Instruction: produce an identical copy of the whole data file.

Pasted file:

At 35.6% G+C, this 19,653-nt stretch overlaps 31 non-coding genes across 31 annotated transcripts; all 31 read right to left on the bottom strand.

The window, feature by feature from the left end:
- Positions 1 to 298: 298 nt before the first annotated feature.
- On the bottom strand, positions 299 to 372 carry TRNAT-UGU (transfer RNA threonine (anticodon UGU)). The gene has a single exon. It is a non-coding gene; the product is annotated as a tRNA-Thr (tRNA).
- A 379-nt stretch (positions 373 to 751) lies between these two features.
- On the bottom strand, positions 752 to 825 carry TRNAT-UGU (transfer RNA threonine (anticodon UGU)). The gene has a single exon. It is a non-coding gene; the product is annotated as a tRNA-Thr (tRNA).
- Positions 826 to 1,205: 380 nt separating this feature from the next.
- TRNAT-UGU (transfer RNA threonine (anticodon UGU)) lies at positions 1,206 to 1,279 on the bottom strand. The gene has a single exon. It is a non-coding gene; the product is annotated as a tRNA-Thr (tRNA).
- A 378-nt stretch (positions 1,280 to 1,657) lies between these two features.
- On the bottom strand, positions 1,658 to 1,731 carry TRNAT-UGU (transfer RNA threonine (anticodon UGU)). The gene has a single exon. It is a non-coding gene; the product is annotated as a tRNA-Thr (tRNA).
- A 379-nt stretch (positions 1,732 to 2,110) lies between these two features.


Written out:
At 35.6% G+C, this 19,653-nt stretch overlaps 31 non-coding genes across 31 annotated transcripts; all 31 read right to left on the bottom strand.

The window, feature by feature from the left end:
- Positions 1 to 298: 298 nt before the first annotated feature.
- On the bottom strand, positions 299 to 372 carry TRNAT-UGU (transfer RNA threonine (anticodon UGU)). The gene has a single exon. It is a non-coding gene; the product is annotated as a tRNA-Thr (tRNA).
- A 379-nt stretch (positions 373 to 751) lies between these two features.
- On the bottom strand, positions 752 to 825 carry TRNAT-UGU (transfer RNA threonine (anticodon UGU)). The gene has a single exon. It is a non-coding gene; the product is annotated as a tRNA-Thr (tRNA).
- Positions 826 to 1,205: 380 nt separating this feature from the next.
- TRNAT-UGU (transfer RNA threonine (anticodon UGU)) lies at positions 1,206 to 1,279 on the bottom strand. The gene has a single exon. It is a non-coding gene; the product is annotated as a tRNA-Thr (tRNA).
- A 378-nt stretch (positions 1,280 to 1,657) lies between these two features.
- On the bottom strand, positions 1,658 to 1,731 carry TRNAT-UGU (transfer RNA threonine (anticodon UGU)). The gene has a single exon. It is a non-coding gene; the product is annotated as a tRNA-Thr (tRNA).
- A 379-nt stretch (positions 1,732 to 2,110) lies between these two features.